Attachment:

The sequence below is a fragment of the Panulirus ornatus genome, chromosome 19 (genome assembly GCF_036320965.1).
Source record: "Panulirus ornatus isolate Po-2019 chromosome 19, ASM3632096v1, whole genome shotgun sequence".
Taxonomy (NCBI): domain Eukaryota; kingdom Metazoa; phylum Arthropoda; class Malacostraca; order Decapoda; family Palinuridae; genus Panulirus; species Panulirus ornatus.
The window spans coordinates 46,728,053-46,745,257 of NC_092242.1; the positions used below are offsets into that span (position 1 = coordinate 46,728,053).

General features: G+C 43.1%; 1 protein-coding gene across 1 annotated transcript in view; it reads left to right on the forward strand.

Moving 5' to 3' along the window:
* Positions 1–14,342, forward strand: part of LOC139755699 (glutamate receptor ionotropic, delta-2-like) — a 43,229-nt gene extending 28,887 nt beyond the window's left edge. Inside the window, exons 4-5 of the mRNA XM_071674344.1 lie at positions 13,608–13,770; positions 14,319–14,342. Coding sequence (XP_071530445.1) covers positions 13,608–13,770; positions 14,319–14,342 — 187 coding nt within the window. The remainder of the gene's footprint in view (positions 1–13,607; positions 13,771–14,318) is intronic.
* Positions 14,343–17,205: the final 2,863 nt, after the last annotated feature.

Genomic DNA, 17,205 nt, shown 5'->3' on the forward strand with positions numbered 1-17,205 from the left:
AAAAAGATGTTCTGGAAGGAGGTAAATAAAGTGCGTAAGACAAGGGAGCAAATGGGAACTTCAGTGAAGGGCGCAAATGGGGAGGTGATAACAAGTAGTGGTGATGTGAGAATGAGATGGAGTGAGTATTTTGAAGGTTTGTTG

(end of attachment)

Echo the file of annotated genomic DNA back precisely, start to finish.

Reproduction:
The sequence below is a fragment of the Panulirus ornatus genome, chromosome 19 (genome assembly GCF_036320965.1).
Source record: "Panulirus ornatus isolate Po-2019 chromosome 19, ASM3632096v1, whole genome shotgun sequence".
Taxonomy (NCBI): domain Eukaryota; kingdom Metazoa; phylum Arthropoda; class Malacostraca; order Decapoda; family Palinuridae; genus Panulirus; species Panulirus ornatus.
The window spans coordinates 46,728,053-46,745,257 of NC_092242.1; the positions used below are offsets into that span (position 1 = coordinate 46,728,053).

General features: G+C 43.1%; 1 protein-coding gene across 1 annotated transcript in view; it reads left to right on the forward strand.

Moving 5' to 3' along the window:
* Positions 1–14,342, forward strand: part of LOC139755699 (glutamate receptor ionotropic, delta-2-like) — a 43,229-nt gene extending 28,887 nt beyond the window's left edge. Inside the window, exons 4-5 of the mRNA XM_071674344.1 lie at positions 13,608–13,770; positions 14,319–14,342. Coding sequence (XP_071530445.1) covers positions 13,608–13,770; positions 14,319–14,342 — 187 coding nt within the window. The remainder of the gene's footprint in view (positions 1–13,607; positions 13,771–14,318) is intronic.
* Positions 14,343–17,205: the final 2,863 nt, after the last annotated feature.

Genomic DNA, 17,205 nt, shown 5'->3' on the forward strand with positions numbered 1-17,205 from the left:
AAAAAGATGTTCTGGAAGGAGGTAAATAAAGTGCGTAAGACAAGGGAGCAAATGGGAACTTCAGTGAAGGGCGCAAATGGGGAGGTGATAACAAGTAGTGGTGATGTGAGAATGAGATGGAGTGAGTATTTTGAAGGTTTGTTG